Now we can return to surgery. The balloon expander attempt to construct a nose was not totally successful, especially since I hit my face a few times. I think a few balls in gym also collided with me. So, at the end of sixth grade, they started a new process. I returned from surgery with a bandage around my upper left arm. They had taken the flesh on my inner arm and fashioned a sort of handle. Over a period of time, they severed the handle at the end near my armpit. Then, I disappeared for 4 weeks. They detached that end of the handle and sewed it to my face, so a tube of skin stretched from near my elbow to where a nose should be. Stayed like that for twelve days. Next they detached the tube from my arm. For a few days, I had a mini elephant trunk. This tissue was then shaped into a nose and a rib graft was done to provide structure. I did return for the last day of sixth grade and probably caused a stir. I know I did tell a few girls in my class about what was happening, but I don't know if they shared it with anybody else.

Because I grew up in a small town, most of my classmates started preschool with me and graduated high school at my side. They grew up with my visual impairment and facial issues as routine – it was just Jen. A few who moved to the area must have experienced a bit of shock. However, in seventh grade, our school merged with the next town and there was an infusion of new students. They had a different degree of exposure to my situation.

In junior high, there were only minor surgeries over school vacations. My sight remained stable until the end of eighth grade when my "good" eye hemorrhaged and I was excused from finals. Ninth and tenth grade were devoid of surgeries, though my eye hemorrhaged a couple more times.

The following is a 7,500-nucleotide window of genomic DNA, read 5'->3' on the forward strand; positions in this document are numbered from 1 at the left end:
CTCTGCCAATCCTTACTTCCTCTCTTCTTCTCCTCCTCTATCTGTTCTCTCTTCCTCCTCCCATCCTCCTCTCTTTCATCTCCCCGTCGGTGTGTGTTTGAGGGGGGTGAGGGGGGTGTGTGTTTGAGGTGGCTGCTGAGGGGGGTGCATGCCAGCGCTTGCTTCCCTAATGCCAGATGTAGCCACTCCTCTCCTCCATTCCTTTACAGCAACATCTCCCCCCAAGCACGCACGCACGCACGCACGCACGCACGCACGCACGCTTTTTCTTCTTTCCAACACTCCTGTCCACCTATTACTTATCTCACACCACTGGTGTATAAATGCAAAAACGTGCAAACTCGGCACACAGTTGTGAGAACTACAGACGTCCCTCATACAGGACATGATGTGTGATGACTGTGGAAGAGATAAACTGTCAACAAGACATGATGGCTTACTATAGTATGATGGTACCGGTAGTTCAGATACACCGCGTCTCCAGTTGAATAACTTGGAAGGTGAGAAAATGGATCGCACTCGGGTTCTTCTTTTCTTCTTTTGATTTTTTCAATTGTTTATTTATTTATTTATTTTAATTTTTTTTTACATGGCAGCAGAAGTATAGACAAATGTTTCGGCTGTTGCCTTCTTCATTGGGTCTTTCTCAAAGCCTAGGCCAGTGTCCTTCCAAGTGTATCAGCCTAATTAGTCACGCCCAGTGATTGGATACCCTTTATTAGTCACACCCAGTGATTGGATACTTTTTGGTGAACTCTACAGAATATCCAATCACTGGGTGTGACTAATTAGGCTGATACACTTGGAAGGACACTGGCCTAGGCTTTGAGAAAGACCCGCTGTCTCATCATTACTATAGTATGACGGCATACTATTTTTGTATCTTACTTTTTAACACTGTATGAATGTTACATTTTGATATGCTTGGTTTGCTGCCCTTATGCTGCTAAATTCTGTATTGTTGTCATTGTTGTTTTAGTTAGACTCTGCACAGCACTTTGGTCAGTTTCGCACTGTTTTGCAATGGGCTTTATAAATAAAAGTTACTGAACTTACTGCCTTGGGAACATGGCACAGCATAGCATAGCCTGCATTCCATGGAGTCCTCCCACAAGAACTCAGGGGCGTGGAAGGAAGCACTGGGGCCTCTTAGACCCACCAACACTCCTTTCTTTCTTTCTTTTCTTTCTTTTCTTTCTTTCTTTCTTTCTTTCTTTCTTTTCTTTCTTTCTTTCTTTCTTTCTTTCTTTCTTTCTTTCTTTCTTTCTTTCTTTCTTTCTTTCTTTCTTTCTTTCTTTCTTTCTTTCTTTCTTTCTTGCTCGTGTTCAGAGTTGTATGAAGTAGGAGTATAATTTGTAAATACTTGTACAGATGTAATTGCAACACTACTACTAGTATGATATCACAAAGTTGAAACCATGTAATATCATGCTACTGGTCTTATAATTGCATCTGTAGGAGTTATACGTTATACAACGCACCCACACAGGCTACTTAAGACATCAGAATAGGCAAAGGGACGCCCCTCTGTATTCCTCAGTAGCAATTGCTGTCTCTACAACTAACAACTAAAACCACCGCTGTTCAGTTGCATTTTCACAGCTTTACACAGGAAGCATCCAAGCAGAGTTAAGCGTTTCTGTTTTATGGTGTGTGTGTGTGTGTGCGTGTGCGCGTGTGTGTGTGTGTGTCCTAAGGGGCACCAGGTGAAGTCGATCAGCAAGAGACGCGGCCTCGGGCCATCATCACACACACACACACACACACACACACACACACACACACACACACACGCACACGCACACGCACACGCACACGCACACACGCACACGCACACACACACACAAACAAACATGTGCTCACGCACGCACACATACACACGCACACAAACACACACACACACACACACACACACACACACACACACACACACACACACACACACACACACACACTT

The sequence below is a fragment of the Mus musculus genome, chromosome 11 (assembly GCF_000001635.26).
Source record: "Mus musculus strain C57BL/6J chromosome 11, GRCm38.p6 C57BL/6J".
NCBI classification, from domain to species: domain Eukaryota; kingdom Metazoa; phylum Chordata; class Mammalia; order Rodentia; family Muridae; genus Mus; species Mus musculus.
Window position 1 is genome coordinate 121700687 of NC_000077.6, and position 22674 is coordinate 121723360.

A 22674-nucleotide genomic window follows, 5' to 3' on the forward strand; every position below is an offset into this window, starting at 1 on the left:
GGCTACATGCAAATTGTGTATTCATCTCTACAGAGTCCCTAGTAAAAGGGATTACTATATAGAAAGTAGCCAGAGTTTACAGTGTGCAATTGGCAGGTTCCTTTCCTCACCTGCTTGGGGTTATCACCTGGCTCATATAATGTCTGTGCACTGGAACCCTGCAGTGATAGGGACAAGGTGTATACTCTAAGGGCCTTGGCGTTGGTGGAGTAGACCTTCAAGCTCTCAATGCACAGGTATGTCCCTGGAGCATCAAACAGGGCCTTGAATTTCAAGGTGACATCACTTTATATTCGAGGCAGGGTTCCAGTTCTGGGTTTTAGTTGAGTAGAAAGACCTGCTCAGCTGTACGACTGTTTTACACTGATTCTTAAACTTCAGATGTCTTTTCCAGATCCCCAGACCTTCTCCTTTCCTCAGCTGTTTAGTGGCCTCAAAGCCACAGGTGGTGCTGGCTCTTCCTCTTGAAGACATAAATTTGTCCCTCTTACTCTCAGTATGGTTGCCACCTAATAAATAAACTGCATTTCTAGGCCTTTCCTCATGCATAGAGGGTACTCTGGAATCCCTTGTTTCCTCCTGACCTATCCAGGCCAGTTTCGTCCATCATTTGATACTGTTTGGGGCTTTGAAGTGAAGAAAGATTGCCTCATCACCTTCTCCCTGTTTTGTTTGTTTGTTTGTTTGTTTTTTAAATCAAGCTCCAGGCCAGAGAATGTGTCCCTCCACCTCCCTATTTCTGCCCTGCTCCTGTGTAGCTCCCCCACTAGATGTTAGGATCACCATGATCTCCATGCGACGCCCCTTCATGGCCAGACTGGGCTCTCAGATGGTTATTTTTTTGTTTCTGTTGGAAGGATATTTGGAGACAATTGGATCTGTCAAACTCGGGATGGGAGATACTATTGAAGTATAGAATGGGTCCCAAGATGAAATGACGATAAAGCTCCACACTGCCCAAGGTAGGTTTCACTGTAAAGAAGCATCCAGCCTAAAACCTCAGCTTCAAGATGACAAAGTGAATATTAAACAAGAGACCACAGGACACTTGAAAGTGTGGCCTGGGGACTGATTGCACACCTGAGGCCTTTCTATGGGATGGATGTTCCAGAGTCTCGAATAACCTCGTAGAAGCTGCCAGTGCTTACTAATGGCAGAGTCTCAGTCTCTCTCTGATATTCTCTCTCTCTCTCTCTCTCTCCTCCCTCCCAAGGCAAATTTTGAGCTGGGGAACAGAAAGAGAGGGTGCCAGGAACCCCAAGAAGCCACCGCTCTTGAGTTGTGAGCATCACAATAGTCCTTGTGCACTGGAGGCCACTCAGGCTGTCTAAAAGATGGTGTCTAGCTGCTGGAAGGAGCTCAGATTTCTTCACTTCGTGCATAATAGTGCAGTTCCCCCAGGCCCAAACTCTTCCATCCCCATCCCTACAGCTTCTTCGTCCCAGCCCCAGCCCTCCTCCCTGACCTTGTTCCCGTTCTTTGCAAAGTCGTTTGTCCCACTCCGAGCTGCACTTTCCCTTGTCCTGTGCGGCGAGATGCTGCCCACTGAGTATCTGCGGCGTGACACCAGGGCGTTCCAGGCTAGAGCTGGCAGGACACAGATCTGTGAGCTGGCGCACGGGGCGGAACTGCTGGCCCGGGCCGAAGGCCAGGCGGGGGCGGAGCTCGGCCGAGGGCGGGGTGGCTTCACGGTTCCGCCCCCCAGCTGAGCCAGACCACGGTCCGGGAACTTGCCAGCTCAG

Major change happened at the end of my junior year and I can only imagine what classmates who had only known me since seventh grade thought. Here's what happened. I took my SATs about a month before everyone else, then went off for surgery. There was a new doctor with new ideas one being a nasal airway. They drilled a hole through the bone of my face, inserted a tube, slid a balloon expander under my forehead skin and began filling it. This surgery left me extremely week, so I went back to school part time. I had a sausage-like bulge under the skin of my forehead and a tube sticking out of my face where a nose is expected. We put a cotton ball around the tube to protect the surrounding wound. I could not wear my glasses, so for the first time ever I used my cane at school. (Previously it only came out for Forensics tournaments at other schools.)

At one point, the school nurse who was the mother of one of my classmates called Mom telling her that her son had expressed concerns about me. I have no idea what was said in that conversation or what Mrs. Clive told her son. Truly, I had enough to worry about given the five state-wide tests I needed to take, my ever-growing forehead, and that horrible tube.

One memory sticks in my mind. I was in the library with my health class learning CPR. I stayed after to show my teacher what I had learned and another student was present. This kid was the one everyone teased in elementary school. In the process of bending over the dummy, the cotton ball slid off my tube onto the rug. I sort of stared at it, but this kid didn't hesitate simply picking it up and handing it to me. I have yet to lose my amazement that he had the cajones to do that especially since *I* didn't have what it took to handle it.

There were no more surgeries that school year, but a lot happened over the summer. Let's leave it that the tube came out, the grown tissue was slowly moved to where it was needed, and there was a rib graft. The nasal airway didn't work, I had some skin grafts to cover harvesting sites, and my scalp was moved around. Trust me when I say you do not want the specifics.